A primer on how they work and what they do When farmers think about commodity funds, they often take a skeptical view.

"They think the funds drive prices down when lower prices are really not warranted," says Darrell Good, University of Illinois ag economist. "And farmers think commodity funds make it harder for them to figure out when to sell."

Commodity funds are much like mutual funds, except investors' money is used exclusively to trade in commodity futures and options.

But some economists, including marketing consultants who help farmers sell their crops, take the opposite view. They argue that the funds help to lift prices and, at the same time, provide a valuable indicator of which way prices are heading.

"Most people don't pick up on all the players in the market," says Heath Key, chief analyst at OSA Crop Marketing Group, Union City, TN. The estimated 150 funds specializing in agriculture are one group of players to watch, he says. "The market will generally trend whichever way the commodity funds are leaning."

And Richard Brock, head of Brock Associates, says fund activity can help determine when the market is about to change directions, sending prices up or down.

Most funds operate on a simple principle. They buy and sell futures and options contracts in corn, soybeans and other commodities. These contracts call for delivery of the commodity at a specified price on a specified date. But the funds have no interest in actually taking control of the commodity. They sell contracts before maturity. They make their money by correctly gauging whether prices are going up or down, and then buying or selling contracts at the right time.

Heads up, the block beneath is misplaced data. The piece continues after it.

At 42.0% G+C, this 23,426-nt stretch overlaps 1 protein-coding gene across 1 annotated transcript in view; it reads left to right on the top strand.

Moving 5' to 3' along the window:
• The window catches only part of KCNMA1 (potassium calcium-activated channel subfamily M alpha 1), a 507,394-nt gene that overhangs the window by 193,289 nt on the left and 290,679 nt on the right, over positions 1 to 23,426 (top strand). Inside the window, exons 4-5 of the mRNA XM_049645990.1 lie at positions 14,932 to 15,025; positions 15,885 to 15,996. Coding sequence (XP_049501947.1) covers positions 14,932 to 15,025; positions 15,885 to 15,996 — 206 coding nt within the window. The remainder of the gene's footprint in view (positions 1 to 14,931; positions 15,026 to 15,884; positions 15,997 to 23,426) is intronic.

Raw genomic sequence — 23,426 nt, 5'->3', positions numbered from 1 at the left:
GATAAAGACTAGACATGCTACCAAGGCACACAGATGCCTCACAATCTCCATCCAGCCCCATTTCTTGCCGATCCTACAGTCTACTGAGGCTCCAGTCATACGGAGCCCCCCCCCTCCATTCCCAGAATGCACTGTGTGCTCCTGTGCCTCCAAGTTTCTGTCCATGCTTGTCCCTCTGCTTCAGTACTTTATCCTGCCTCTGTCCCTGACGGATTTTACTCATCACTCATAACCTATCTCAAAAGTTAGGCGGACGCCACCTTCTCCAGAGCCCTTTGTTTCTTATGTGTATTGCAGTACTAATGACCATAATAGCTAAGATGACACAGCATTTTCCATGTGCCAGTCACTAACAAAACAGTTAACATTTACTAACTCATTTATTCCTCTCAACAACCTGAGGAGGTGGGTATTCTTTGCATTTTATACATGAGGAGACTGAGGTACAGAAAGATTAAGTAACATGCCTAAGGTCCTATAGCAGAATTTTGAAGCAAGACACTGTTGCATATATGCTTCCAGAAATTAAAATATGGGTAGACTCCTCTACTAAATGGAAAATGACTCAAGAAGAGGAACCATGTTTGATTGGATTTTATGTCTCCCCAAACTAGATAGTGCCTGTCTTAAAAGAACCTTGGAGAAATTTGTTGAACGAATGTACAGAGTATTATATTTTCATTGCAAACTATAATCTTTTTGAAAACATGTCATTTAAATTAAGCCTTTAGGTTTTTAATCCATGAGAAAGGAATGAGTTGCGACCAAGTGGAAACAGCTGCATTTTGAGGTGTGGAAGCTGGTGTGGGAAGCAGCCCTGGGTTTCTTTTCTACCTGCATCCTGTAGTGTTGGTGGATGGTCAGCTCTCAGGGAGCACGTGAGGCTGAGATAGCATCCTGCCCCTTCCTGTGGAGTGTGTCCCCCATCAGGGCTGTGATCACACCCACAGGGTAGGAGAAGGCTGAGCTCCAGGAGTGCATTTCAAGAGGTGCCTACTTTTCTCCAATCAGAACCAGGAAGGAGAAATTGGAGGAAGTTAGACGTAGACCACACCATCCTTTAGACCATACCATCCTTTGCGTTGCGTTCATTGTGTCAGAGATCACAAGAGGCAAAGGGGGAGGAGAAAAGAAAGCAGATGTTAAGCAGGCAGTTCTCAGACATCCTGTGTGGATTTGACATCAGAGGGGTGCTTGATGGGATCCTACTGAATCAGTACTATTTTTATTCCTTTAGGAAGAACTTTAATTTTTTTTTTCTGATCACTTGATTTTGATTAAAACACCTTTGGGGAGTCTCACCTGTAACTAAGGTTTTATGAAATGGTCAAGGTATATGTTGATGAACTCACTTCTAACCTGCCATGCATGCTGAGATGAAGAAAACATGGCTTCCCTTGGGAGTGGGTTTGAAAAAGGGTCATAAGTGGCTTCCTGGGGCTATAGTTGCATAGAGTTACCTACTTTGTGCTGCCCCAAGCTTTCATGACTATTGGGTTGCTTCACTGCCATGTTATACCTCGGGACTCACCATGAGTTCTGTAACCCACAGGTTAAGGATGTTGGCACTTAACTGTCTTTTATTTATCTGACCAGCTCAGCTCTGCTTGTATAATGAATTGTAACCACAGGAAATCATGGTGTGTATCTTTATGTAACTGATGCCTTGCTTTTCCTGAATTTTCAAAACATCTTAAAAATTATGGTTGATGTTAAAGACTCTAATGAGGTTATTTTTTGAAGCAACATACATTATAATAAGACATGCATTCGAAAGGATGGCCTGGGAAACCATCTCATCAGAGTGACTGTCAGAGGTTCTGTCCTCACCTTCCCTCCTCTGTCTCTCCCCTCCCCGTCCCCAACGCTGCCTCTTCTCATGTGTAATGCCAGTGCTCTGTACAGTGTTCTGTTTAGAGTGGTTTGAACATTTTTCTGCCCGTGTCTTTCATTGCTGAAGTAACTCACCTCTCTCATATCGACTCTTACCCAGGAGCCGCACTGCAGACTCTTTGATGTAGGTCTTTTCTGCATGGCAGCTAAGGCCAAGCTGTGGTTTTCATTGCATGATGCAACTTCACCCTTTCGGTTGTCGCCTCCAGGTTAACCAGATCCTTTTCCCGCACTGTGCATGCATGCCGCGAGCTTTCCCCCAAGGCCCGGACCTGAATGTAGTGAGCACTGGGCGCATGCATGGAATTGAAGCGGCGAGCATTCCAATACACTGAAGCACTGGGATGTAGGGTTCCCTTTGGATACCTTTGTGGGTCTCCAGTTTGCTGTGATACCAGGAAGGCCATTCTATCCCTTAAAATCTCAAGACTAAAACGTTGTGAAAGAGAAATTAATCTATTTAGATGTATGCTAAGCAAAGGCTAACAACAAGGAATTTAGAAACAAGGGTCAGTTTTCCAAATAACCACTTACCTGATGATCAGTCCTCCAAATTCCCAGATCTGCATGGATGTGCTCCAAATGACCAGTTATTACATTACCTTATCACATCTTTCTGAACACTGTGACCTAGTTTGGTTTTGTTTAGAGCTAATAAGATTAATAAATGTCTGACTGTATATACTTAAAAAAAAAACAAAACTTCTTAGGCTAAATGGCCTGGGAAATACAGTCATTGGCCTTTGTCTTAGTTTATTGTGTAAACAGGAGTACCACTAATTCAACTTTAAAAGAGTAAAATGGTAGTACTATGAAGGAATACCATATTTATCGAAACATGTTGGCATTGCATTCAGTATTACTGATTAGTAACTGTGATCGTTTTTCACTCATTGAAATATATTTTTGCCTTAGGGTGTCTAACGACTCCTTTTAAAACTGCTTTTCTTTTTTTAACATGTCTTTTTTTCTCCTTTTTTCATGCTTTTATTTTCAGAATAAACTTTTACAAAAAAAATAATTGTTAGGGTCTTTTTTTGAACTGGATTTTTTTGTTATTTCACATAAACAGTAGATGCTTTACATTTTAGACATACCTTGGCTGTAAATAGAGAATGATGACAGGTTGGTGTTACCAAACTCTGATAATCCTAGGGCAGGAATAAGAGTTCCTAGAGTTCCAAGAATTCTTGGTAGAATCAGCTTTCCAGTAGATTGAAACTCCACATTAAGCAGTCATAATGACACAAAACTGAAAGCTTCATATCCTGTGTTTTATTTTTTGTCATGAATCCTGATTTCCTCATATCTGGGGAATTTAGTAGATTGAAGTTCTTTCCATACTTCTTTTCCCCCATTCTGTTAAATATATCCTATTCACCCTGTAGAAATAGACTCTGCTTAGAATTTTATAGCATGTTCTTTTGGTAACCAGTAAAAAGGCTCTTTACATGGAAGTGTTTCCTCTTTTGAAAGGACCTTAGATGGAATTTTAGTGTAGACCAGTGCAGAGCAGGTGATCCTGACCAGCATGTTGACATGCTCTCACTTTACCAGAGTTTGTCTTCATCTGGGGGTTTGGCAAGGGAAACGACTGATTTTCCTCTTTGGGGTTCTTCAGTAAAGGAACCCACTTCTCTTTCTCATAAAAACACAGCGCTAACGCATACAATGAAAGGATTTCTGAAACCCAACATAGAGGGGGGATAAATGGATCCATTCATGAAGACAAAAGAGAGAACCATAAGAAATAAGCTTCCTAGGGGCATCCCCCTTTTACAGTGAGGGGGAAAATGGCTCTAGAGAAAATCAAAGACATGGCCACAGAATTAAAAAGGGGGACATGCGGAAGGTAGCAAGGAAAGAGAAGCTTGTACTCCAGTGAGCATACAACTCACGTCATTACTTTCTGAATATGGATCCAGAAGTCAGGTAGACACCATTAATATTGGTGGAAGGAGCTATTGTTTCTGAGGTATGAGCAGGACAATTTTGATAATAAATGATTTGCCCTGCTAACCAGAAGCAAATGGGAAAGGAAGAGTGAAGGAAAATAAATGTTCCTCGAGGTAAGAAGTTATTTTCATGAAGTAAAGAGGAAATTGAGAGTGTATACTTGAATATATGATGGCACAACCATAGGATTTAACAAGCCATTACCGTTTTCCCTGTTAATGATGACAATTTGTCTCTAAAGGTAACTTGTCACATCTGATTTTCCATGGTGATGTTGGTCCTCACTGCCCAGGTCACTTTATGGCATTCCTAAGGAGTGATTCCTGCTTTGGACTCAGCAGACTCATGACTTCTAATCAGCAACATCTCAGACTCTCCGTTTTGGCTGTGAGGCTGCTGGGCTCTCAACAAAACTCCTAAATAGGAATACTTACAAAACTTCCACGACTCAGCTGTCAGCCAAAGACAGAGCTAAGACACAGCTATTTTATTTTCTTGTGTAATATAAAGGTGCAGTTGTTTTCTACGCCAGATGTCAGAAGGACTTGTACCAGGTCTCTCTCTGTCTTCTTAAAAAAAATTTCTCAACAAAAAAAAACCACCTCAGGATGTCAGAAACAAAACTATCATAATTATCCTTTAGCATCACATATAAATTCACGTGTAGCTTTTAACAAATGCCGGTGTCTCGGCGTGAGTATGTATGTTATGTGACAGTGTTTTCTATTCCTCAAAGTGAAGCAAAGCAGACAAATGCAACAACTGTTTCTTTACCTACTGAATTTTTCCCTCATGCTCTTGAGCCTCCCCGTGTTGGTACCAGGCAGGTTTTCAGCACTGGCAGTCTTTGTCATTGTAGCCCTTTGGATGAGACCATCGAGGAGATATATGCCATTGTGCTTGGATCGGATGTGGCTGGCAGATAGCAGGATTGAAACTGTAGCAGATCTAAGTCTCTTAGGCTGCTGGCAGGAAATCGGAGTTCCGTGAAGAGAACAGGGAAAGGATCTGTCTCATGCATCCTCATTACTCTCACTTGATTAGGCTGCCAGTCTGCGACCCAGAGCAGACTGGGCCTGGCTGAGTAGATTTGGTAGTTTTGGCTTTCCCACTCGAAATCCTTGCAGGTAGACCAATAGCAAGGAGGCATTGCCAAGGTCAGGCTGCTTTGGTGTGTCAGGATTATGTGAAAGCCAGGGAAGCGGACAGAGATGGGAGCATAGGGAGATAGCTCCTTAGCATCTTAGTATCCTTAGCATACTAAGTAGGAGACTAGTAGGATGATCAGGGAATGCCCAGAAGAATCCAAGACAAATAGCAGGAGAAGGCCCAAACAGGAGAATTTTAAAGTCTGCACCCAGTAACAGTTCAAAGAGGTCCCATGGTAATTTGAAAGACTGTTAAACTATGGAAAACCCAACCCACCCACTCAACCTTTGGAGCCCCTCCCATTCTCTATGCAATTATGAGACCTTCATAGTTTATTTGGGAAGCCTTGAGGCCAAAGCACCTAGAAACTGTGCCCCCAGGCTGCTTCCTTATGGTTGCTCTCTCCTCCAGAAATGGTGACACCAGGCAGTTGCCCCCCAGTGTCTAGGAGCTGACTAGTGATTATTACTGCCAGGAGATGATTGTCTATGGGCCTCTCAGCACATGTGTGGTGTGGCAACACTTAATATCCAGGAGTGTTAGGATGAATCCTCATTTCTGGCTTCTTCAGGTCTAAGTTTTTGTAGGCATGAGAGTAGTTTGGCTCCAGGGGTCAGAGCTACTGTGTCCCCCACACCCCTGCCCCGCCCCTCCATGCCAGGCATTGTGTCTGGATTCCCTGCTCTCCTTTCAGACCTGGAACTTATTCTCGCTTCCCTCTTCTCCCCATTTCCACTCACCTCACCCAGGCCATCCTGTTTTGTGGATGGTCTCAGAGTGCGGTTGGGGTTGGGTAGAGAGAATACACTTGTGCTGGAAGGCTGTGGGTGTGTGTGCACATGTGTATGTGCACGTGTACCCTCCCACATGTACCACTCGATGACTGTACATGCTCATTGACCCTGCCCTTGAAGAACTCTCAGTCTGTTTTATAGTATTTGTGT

The funds spend a small fortune on computer programs and skilled analysts so that they can gauge the market correctly as often as possible. As such, they provide another clue to where prices are heading.

But using the commodity fund activity to decide when to sell can be difficult. Experts say the funds should only be used along with data from other sources, such as worldwide crop and weather forecasts.

Funds shouldn't be used at all unless you fully understand what you're doing, because reading the signals correctly can be a tricky business. "This is a tool to be used by an experienced analyst and not by a novice trader," says Brock.

For instance, to determine when soybean prices might reverse course, Brock charts futures purchases and futures sales by both commodity funds and commercial companies, such as grain millers and soybean processors.

Then he compares their buying and selling patterns. For example, he explains, "when processors are buying futures contracts and commodity funds are selling futures contracts following an extended downturn in prices - this could indicate prices are about to go up."

Commodity fund trading data is easy to access. Every other week, the Commodity Futures Trading Commission releases data showing the positions of large speculators, which include commodity funds. The data moves through DTN and other electronic services. Commodity fund data is also on the Chicago Board of Trade Web site (www.cbot.com).